With the advent and development of high-throughput technologies, DNA sequencing takes center stage as a powerful tool in decoding genetic information. However, the goal of sequencing many genomes in parallel can only be made by considerable reduction in sequencing costs. A price tag of $1,000 per three gigabases—the size of the human genome—has become the theoretical benchmark.
The current challenge is to reach a price-performance point that would enable previously impossible genome-wide studies. Making use of genomic information will require extensive validation of correlations between mutations and phenotype. This can be done either by large-scale association studies, bioinformatic predictions, or biological methods. Only then can genetic information be used to explain many facets of human life and society.
At the same time, rapid advances in sequencing methodologies are far ahead of current discussions of the ethical, social, and legal implications of genetic revelations. Anticipated benefits of whole genome sequencing are just starting to be weighed against real issues of prejudice, discrimination, and even potential efforts to create a “better human.”
Why Is It Important?
Although any two people are 99.9% identical at the genetic level, understanding the one-tenth of 1% difference is important as it helps explain differences in disease susceptibility and response to therapeutic drugs, toxic substances, and environmental factors.
Phase I of the International HapMap—a multiyear project aimed at mapping common human mutations by genotyping—identified one million SNPs. In Phase II, the HapMap will test another 4.5 million SNPs. Albeit a success in itself, the project served to re-emphasize the inherent limitations of genotyping in discovering critical variations in the human genome. Genotyping is able to find the disease-causing alleles when they occur in diseased population with a frequency greater than 5%.
However, when the frequency of an allele falls below 5%, genotyping is not enough. “Genotyping rests on the hypothesis that common alleles contribute to common diseases,” says Jonathan Rothberg, founder and the chairman of 454 Life Sciences (www.454.com). “What if very uncommon alleles contribute to common diseases? Only deep sequencing would be able to answer this question. The deeper the sequencing, the less frequent variant you can find. You need deep coverage to ensure the statistical likelihood of finding rare mutations.”
“Some rare variations will be important in understanding human diseases,” adds Jane Peterson, Ph.D., NHGRI associate director for the division of extramural research. “And whole genome analysis would be able to detect these rare changes in the whole genome.”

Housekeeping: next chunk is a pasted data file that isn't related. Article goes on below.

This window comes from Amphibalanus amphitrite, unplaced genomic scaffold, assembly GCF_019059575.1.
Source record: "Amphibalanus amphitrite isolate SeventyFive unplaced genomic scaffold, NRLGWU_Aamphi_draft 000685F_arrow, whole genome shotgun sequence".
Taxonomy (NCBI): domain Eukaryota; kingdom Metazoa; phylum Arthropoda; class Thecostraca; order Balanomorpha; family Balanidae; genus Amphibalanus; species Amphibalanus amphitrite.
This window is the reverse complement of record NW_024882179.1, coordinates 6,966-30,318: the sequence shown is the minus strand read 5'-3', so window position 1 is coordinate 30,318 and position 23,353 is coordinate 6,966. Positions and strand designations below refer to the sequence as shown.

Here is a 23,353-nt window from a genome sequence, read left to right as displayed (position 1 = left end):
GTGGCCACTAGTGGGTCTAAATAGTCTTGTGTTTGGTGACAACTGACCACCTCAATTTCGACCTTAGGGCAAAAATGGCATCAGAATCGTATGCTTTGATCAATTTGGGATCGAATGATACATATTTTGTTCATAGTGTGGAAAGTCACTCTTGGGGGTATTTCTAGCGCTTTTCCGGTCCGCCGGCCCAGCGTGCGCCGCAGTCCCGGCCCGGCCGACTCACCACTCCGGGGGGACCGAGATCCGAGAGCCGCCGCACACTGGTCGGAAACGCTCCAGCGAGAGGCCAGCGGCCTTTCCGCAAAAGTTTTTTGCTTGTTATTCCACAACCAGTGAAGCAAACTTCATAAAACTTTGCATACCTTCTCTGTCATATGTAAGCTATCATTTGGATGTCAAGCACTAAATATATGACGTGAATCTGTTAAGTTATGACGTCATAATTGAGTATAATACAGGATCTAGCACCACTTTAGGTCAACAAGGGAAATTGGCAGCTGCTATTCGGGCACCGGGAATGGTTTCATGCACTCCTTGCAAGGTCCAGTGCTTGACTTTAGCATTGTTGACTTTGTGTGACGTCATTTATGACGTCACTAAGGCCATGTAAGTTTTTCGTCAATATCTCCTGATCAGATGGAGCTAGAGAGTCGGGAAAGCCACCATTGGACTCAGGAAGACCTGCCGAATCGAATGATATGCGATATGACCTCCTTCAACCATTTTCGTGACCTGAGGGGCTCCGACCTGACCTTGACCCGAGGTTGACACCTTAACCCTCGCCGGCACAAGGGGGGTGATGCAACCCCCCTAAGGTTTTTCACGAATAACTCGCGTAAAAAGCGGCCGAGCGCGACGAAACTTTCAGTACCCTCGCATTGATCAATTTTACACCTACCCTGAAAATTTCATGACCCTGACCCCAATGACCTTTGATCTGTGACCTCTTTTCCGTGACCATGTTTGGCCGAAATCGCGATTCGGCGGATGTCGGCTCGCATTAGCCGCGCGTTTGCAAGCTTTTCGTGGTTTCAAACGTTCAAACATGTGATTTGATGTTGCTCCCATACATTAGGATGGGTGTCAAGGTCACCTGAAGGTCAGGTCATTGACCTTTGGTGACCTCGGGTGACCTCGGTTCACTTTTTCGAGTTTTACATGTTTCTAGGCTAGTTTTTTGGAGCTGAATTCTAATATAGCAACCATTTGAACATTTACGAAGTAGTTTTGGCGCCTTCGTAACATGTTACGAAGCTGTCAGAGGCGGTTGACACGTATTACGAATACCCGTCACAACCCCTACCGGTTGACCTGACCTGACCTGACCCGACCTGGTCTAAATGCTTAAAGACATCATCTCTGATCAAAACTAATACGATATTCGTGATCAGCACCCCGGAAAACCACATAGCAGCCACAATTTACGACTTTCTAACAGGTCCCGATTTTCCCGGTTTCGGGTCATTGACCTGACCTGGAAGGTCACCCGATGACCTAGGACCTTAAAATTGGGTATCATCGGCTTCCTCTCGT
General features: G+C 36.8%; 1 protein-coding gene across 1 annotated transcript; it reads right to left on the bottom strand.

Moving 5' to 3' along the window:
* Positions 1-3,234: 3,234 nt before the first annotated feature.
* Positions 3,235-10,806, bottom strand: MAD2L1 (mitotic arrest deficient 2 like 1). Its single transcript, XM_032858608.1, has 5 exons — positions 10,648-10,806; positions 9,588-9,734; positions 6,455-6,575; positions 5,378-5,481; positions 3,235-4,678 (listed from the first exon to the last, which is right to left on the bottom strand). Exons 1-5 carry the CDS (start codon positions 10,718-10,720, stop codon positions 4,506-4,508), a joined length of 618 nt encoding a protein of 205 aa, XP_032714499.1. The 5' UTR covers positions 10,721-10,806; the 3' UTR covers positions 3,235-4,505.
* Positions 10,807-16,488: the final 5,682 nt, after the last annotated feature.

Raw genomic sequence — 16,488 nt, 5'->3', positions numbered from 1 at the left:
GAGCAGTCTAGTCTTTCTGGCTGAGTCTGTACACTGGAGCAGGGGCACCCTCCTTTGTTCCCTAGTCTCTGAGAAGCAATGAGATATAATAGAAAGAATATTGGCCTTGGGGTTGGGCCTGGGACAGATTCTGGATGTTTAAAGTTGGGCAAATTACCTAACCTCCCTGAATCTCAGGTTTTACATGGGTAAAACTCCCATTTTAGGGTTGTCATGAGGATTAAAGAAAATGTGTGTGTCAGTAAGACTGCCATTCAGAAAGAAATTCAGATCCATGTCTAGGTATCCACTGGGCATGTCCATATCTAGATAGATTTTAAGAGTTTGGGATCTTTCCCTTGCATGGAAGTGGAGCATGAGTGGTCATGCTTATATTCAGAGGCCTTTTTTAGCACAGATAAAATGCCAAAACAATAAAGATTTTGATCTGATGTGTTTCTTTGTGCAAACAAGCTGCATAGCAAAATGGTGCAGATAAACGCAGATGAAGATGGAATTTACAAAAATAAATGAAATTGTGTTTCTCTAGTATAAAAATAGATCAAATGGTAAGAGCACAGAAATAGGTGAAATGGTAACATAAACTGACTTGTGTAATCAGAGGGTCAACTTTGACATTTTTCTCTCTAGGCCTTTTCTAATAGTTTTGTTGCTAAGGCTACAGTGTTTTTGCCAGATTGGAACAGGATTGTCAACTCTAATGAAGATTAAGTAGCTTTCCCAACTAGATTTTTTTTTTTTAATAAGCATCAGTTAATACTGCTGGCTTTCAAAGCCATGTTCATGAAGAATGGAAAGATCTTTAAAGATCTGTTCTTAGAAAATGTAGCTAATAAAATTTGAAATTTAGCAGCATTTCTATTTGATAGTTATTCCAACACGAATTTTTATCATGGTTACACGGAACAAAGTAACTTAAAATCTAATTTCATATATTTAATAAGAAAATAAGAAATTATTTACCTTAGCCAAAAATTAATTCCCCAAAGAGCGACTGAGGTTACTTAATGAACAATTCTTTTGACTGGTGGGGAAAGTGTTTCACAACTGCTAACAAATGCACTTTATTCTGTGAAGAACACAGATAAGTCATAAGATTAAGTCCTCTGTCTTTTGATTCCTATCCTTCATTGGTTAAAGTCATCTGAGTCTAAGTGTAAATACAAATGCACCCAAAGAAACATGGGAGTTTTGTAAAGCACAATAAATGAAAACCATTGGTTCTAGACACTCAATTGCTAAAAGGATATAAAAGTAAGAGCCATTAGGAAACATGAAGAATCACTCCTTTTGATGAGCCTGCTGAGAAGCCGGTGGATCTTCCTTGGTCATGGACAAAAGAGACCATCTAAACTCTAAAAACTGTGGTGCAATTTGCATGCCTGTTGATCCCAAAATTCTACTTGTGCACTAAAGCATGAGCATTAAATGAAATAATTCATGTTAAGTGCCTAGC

Some low frequency mutations are associated with Mendelian diseases (one gene, one disease) and affect about 1/10,000 to 1/100,000 of individuals (or less than 0.05%). These mutations are often heterogeneous and unique to specific families, thus requiring DNA sequencing for diagnosis.
Some of the less rare variations (0.05–5% frequency) are already known to contribute to complex multigene disorders such as diabetes, cholesterol disregulation, and cancer. “To find such rare mutations, we do not even need to study a diseased population. We can find them by sequencing coding regions of a normal diverse human population, independent of disease or phenotype, if the techniques used can give the deep coverage,” adds Richard Gibbs, Ph.D., director of the Human Genome Sequencing Center at Baylor College of Medicine (www.bcm.edu).
Baylor’s Human Genome Sequencing Center is promoting an ambitious program of sequencing all exons of 20,000 human genes of 2,000 individuals. Such sampling would offer a good chance of finding mutations present at the 0.05% level in the general population. This data can be used by others in studies of specific diseases.
Dr. Gibbs plans to reduce costs and time by sequencing pools of several individuals using the sequencing technology from 454 Life Sciences and its marketing partner and high throughput sequencing products co-developer, Roche Applied Science (www.roche-applied-science.com). “With the Sanger method you lose low-frequency mutations if you pool DNA because your sequencing sample represents an average of all amplified strands. Because with the 454 technology we sequence an individual DNA strand in each well, and because of the increased coverage, this method has the ability to detect very low frequency variations in heterogeneous samples,” says Dr. Gibbs.
What Does it Take to Get There?